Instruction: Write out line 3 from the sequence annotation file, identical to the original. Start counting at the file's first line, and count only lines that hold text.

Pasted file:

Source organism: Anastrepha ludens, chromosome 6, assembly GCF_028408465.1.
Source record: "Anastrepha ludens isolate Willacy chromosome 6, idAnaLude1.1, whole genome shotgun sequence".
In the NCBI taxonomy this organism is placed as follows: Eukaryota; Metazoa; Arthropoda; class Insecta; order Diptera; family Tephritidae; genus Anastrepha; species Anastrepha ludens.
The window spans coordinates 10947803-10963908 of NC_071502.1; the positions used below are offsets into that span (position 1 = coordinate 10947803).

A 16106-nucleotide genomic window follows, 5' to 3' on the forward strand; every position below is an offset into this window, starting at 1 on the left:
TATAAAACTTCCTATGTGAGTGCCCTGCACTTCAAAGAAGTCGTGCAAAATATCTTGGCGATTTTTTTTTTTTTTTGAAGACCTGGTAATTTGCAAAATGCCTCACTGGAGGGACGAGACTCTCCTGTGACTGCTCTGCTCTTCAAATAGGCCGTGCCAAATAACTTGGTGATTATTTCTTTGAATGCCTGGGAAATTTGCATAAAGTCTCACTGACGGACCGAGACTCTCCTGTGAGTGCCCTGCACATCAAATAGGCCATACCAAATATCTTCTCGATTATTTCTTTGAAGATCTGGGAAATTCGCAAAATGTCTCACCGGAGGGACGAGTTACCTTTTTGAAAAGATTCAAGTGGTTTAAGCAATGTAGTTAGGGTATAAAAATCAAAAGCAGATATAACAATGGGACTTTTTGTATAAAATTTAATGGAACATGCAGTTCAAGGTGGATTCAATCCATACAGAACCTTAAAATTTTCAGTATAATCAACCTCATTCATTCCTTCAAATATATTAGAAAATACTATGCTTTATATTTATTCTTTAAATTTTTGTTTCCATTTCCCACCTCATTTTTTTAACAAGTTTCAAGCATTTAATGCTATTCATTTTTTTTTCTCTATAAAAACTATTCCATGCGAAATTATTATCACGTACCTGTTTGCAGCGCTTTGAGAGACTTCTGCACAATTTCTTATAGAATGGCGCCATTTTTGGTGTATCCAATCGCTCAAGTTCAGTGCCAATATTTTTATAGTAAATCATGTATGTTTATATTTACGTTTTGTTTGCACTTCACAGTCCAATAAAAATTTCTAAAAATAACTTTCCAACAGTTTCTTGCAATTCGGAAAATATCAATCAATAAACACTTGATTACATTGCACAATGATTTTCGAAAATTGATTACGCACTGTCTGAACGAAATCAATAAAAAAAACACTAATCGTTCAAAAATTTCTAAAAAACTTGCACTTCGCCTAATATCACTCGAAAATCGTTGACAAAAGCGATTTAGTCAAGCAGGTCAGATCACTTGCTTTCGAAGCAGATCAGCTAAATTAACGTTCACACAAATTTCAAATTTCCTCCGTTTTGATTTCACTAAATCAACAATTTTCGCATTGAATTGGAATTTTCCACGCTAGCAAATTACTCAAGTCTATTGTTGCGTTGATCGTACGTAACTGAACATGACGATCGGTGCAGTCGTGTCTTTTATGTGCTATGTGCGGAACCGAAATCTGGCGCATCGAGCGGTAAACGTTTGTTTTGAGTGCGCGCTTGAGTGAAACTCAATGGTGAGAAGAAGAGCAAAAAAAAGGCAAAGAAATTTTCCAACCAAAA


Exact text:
In the NCBI taxonomy this organism is placed as follows: Eukaryota; Metazoa; Arthropoda; class Insecta; order Diptera; family Tephritidae; genus Anastrepha; species Anastrepha ludens.